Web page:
Fill your fresh water holding tank, put some bleach in it. About a cup and run it through your water lines using the on demand pump. Let it sit over night the flush out the system with fresh water. It might take a few rinses. This will sanitize your lines.
Sorry about the long winded post. I wanted to be as clear as a could. Hope I was. There are other ways to reach the same end. I have been doing it this way on my trailers and on my friends, that I have winterized also. If you have any more questions, feel free to ask away. We would be glad to help. Enjoy your new rig, have fun. Bob
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  #9  
Old 09-22-2011, 07:52 AM
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WOW, you guys are great. I am a little overwhelmed with all the stuff, but I am sure once I do it once or twice it will be ok. I am used to camping in my pop up, but not having all these hook ups.

As far as the breaker, it is the breaker that controls all the outlets in the camper. None are working. I did try to push it all the way down and then back up but it isnt locking up. I am assuming it might be a bad breaker now? Nothing is plugged in at all when I do this. Everything else electrical is working in the camper. I also pulled all fuses and checked them.
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  #10  
Old 09-22-2011, 08:05 AM
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here is a photo!
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  #11  
Old 09-22-2011, 09:35 AM
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Sounds that way to me also. Not hard to replace, just make sure you are not plugged into 110. You might get a wake up call. Turning the main breaker off should turn off the power, but if you unplug you know for sure that it's off. Write down the make and number/amperage ( 15-20) of the breaker or take the breaker to the dealer or an electrical supply house.
The little push in fuses are 12 volt. The 110 side are regular circuit breakers. You might have a few, depending how your trailer is wired. Main, HWH, Outlets and Microwave. Without looking I don't know for sure. You know which one is bad.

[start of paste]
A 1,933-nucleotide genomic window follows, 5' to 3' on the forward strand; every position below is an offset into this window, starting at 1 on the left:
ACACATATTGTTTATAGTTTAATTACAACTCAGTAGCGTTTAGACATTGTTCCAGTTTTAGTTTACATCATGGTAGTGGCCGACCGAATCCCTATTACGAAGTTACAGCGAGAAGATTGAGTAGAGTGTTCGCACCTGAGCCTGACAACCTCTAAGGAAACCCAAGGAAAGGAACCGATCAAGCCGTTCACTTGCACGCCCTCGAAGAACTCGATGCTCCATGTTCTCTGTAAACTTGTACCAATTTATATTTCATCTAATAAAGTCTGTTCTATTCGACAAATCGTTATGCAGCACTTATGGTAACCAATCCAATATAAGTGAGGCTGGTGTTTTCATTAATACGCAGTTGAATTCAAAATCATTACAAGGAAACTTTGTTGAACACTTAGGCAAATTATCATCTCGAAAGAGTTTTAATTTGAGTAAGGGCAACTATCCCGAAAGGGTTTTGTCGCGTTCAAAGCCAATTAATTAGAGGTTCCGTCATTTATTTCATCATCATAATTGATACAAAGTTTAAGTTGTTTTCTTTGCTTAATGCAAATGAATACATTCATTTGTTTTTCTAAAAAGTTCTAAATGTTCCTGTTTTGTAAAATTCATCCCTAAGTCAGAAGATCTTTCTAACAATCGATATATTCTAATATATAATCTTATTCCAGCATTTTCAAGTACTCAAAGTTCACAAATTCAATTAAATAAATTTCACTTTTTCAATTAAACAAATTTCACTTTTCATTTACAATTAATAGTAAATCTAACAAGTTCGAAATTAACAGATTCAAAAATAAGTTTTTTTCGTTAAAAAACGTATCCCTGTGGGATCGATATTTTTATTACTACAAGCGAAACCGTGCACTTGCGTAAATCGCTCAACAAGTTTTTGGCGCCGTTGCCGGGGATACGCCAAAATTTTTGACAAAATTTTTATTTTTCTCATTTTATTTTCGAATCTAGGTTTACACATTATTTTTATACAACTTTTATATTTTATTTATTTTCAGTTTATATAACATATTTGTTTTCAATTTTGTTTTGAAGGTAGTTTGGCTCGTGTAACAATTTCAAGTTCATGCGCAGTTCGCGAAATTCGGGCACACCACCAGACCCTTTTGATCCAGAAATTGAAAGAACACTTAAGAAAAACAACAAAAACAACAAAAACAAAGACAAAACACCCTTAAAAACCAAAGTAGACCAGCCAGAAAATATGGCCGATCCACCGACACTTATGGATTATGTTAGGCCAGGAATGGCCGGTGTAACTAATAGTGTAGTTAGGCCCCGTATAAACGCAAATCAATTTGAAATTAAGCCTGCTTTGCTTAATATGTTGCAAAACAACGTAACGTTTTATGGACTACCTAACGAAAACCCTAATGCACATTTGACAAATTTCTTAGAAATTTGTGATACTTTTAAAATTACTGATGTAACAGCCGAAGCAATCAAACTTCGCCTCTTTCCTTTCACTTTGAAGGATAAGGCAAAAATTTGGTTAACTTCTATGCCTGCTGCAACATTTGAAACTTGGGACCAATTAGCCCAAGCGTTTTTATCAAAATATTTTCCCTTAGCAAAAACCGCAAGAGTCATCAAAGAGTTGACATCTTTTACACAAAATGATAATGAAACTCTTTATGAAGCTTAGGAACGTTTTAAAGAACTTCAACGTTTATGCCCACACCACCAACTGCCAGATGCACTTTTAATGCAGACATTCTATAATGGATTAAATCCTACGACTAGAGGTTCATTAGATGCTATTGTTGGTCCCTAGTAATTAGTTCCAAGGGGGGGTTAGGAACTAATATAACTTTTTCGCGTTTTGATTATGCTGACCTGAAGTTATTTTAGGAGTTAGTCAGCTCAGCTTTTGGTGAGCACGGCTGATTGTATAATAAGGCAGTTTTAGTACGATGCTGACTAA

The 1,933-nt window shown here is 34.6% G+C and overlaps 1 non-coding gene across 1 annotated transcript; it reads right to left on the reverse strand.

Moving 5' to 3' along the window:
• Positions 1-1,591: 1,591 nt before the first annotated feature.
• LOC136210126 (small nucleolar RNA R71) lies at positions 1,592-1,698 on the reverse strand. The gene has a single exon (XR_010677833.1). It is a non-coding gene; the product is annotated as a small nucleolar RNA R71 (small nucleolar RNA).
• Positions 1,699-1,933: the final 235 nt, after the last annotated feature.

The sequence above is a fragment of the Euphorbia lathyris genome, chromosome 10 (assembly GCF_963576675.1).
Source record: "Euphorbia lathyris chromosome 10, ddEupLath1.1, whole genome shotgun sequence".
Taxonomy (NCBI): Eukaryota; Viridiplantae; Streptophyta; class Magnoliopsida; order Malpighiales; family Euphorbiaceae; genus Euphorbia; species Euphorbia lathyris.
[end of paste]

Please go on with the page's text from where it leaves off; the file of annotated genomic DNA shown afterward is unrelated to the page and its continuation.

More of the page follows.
Your trailer looks great. Hope you have a great time using it. Camping is a learning experience, that's part of the fun. No one knows how to put up a tent, the first time they do it. If you have any more questions let us know. Bob
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  #12  
Old 09-22-2011, 12:35 PM
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Look for a GFCI controlled circuit. They would be around the lavatory or kitchen sink and I have one in the Living Room too. If this has reset, messing with the trailer breakers won't help until this one is recovered. The breaker should have a distinctive click when being turned back on, so that could be suspect. I had a suspect breaker once and being somewhat comfortable with electricity, I swapped it with another same rated CB to find it WAS bad. So this does happen, but you have to make sure it isn't something else (like a GFCI, which had also reset in my case).

If this is the problem, then it's strange that it would reset the heater unless someone used the plumbing and got some water in the electrical which can occur especially with a kid that is unknowingly careless.

Now that I think about it, I'm not sure I would ever leave the kids in the trailer by themselves especially overnight since there are so many ways that a trailer gets itself in trouble caused by the kids and they wouldn't know it. It's kinda along the same lines as leaving the youngsters at a house by themselves - too many things can go wrong. Treat the trailer like your house, not your tent.

I'm only bringing this up because it's something you should consider if you leave kids by themselves in the trailer. Have you found and tested the propane detector, yet? Have you found or does the trailer have a Carbon Monoxide detector, yet? How about smoke alarms? Have you located, identified and even tried to use the Emergency Exit windows? With all the alarms and provisions in that tiny trailer that should give you an idea of how dangerous a trailer can be and many problems are not from carelessness. Not knowing how old the kids are that stayed in the trailer but would they know what to do in the event of any of these safeguards are needed? After you learn about all these you should consider training them on all these, too. If you don't feel they are mature enough to handle these then you might consider this when the are at the trailer by themselves.

Trailers are great recreational vehicles to use, but they are NOT Tents in that there are so many things that can go wrong. Please be careful.



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Murrieta, CA

2006 Ford F-250/350
2006 Montana 3500RL
Tent & Backpack with all the gear

Last edited by artmart; 09-22-2011 at 01:06 PM..
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  #13  
Old 09-26-2011, 07:35 AM
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Looks like you have gotten some great advice already, don't be too hard on yourself, just make sure to do some research, but many things are best dealt with by "learning by doing" if you ask me!